What Inspires Me – Leaves! Three Different Leaf Series
The Question: What Subjects Inspire Me?
Greetings, I have been thinking about what subjects inspire me to draw and paint. That is to say, the question has been rattling around in the back of my head – where do I draw inspiration?
The Answer? Took Some Searching.
You would think the answer would come immediately to mind. However, a satisfactory answer took its time revealing itself.
Why Ask The Question Now?
Before I tell you about what inspires me, let me share with you how this question was planted on my head. Then, I’ll tell you what sparked the flow of answers.
Sakura Of America Asked The Question.
It all started when Sakura of America, known for Pigma Micron ink pens and Gelly Rolly pens, did a “giveaway” recently through their Instagram account. In order to enter their “giveaway” you needed to share what inspires you.
My Answer? Un-inspiring.
Well, I figure my answer was un-inspiring. Oh yes, I could think of the usual answer: nature, cats, flowers, coffee cups. But, I was rather mystified. My answer lacked that something special that might inspire someone, including myself.
So what does inspire me? Or, better yet, how do I “get inspired”?
What Inspires: Two Methods.
Oddly enough, there are two ways that I use to find inspiration.
Method One, The Usual Way:
To illustrate this first method, imagine that I am working away drawing something ordinary like a coffee cup or a napkin. It is through the work itself that I will find something special to say about the subject.
Method Two: The Not-So-Usual Way:
This second method is less predictable. To explain, I’ll be going about my business of living and then, all of a sudden, I notice something. An “A-HA” or “Wow!” moment springs into my head. I know instantly that the subject is good and I need to do a series of paintings based on this moment.
Autumn Leaves Inspire.
Lets take the subject of “leaves”.
First of all, using “leaves” as an example of how I find my muse was sparked by a comment a friend left on my facebook page. She mentioned that she liked some of my leaf paintings. Her comment was left within 24 hours of reading the Sakura-of-America contest. I looked at the leaf paintings and then my brain did a jump start. I thought “That’s it” – that’s how I’ll explain my muse.
About The Three Leaf Paintings (Two Are Part Of A Series)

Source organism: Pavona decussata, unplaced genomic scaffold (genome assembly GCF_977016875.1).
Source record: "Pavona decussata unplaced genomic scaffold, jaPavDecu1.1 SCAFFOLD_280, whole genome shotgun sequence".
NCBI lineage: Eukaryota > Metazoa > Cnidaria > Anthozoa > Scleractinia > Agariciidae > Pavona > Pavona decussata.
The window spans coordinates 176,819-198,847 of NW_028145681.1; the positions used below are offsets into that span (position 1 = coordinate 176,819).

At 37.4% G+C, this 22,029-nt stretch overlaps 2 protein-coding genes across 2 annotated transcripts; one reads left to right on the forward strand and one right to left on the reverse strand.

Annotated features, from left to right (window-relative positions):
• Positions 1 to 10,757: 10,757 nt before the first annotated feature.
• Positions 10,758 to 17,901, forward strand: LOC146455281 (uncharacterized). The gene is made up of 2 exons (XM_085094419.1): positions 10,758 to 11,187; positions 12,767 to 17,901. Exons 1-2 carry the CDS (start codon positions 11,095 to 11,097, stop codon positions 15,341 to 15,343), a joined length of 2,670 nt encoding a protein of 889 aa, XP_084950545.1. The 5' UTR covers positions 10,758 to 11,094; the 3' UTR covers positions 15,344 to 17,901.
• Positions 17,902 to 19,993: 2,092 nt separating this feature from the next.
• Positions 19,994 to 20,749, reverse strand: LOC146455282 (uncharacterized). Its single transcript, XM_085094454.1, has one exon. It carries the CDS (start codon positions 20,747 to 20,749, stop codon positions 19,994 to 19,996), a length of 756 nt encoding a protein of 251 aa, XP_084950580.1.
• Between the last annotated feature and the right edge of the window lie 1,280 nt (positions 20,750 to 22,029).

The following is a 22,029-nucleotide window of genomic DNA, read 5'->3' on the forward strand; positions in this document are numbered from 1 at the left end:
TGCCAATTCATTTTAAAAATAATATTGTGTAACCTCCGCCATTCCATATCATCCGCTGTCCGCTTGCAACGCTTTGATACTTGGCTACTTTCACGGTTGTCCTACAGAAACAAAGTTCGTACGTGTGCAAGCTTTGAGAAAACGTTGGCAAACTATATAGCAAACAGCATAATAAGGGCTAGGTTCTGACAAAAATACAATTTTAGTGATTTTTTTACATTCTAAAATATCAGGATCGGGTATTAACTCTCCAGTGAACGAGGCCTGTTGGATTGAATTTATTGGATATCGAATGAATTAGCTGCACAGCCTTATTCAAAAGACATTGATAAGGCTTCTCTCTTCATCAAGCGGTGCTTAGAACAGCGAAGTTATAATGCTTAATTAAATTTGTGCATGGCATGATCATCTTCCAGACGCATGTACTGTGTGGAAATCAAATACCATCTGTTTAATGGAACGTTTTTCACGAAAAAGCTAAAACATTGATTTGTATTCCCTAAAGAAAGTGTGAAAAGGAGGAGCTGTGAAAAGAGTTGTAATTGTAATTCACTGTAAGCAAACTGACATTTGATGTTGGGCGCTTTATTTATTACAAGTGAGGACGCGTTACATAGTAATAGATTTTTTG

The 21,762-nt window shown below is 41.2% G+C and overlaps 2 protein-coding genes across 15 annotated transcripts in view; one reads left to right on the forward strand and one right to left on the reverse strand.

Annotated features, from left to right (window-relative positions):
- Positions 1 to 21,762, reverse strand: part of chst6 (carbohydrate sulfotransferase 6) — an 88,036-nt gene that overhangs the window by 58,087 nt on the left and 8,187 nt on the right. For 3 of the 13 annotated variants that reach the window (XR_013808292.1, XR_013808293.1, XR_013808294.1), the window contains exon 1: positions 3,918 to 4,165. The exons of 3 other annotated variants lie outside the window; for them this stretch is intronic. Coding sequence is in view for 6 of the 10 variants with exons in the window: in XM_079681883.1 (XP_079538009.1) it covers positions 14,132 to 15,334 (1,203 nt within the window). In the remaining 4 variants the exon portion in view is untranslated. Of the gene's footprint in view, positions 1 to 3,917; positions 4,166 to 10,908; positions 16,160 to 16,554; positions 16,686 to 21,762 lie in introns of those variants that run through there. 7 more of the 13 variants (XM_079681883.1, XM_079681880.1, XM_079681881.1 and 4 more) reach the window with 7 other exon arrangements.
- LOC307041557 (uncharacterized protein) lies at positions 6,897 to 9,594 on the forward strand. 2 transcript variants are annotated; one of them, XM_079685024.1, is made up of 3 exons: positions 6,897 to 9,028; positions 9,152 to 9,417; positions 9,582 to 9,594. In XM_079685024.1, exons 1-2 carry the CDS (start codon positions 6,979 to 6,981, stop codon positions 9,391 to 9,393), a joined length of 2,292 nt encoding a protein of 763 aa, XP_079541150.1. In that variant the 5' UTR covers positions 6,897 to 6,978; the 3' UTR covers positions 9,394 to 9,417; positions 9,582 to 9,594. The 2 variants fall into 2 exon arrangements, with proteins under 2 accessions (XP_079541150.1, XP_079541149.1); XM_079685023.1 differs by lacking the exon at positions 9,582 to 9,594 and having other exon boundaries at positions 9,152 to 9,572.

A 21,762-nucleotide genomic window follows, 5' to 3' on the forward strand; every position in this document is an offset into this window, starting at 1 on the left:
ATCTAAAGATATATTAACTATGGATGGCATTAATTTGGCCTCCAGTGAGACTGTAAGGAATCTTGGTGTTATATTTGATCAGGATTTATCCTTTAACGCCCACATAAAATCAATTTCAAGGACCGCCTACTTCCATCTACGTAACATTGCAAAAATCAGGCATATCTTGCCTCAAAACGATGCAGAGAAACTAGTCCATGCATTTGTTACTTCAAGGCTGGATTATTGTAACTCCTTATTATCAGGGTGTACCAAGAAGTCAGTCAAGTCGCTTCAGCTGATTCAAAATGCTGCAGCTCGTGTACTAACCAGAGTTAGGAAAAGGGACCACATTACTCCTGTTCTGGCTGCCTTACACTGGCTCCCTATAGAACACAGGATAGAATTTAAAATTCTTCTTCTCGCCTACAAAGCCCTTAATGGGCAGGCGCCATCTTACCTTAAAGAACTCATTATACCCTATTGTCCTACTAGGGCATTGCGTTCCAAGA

It turns out that all three leaf paintings were inspired by an “A-Ha!” and “WOW!” type moment.
Autumn In Lithia Park Series.
Autumn In Lithia Park is an early series of paintings I did 2003. The inspiring moment came as my husband and I were walking through Lithia Park in Ashland, OR. It was an autumn day and for some reason, there were butterflies and baby skinks everywhere amongst the leaf litter. I thought it was such a strange and interesting mix of natural elements. Later that day, I drew my impressions of the scene in my sketchbook. And, so, a series of four paintings was born.
Another painting inspired by nature, I painted “Fallen Leaves” in 2004 (see above).
As I was running down Bear Creek Path in Medford OR, one fall day. I was taken by the colors and shapes of the leaves against the dark blue-black of the path’s asphalt. On closer examination, I noticed “ghost” leaves. To elaborate, the pigments of the fallen leaves apparently create an impression of the leaves on the pavement.
Again, a moment of awe and inspiration.
A few years later, my husband and I were campground hosts at Calf Creek Campground in the Grand Staircase-Escalante National Monument, UT. One day as I was doing my rounds in the campground, I noticed some weeds growing out of holes cut into a big boulder. It was obvious from the geometry of the holes that they were machine made.
Weeds Growing Out Of Holes.
What struck me was how the weeds found a place to live and grow in an abandoned hole in a boulder. Leafy, organic shapes emerged from machine-made circles. How delightful! I find it fascinating how the Earth reclaims our discarded objects.
In searching for the answer to what inspires me, I realized I find inspiration through two complimentary methods. The first and most common way is just through the work itself. I find inspiration through the act of drawing and painting. The second method is accidental – the special “A-HA” and “WOW” moment when I see something that inspires me.